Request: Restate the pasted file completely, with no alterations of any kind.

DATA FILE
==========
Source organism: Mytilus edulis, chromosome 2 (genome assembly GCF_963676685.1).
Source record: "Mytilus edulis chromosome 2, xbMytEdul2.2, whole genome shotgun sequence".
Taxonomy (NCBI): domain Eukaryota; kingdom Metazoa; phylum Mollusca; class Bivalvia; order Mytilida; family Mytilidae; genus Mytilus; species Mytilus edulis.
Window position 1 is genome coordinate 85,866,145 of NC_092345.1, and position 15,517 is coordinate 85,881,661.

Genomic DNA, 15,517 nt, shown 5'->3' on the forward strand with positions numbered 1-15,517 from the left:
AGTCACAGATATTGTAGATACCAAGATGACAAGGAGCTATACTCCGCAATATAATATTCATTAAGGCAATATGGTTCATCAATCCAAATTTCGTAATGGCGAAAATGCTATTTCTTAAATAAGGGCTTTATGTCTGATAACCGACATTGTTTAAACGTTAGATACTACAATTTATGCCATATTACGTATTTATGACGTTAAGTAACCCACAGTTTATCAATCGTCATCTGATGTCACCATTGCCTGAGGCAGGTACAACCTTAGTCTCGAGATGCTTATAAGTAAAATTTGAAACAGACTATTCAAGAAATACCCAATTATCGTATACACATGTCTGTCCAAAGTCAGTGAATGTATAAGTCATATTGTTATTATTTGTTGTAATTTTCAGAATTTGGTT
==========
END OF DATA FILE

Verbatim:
Source organism: Mytilus edulis, chromosome 2 (genome assembly GCF_963676685.1).
Source record: "Mytilus edulis chromosome 2, xbMytEdul2.2, whole genome shotgun sequence".
Taxonomy (NCBI): domain Eukaryota; kingdom Metazoa; phylum Mollusca; class Bivalvia; order Mytilida; family Mytilidae; genus Mytilus; species Mytilus edulis.
Window position 1 is genome coordinate 85,866,145 of NC_092345.1, and position 15,517 is coordinate 85,881,661.

Genomic DNA, 15,517 nt, shown 5'->3' on the forward strand with positions numbered 1-15,517 from the left:
AGTCACAGATATTGTAGATACCAAGATGACAAGGAGCTATACTCCGCAATATAATATTCATTAAGGCAATATGGTTCATCAATCCAAATTTCGTAATGGCGAAAATGCTATTTCTTAAATAAGGGCTTTATGTCTGATAACCGACATTGTTTAAACGTTAGATACTACAATTTATGCCATATTACGTATTTATGACGTTAAGTAACCCACAGTTTATCAATCGTCATCTGATGTCACCATTGCCTGAGGCAGGTACAACCTTAGTCTCGAGATGCTTATAAGTAAAATTTGAAACAGACTATTCAAGAAATACCCAATTATCGTATACACATGTCTGTCCAAAGTCAGTGAATGTATAAGTCATATTGTTATTATTTGTTGTAATTTTCAGAATTTGGTT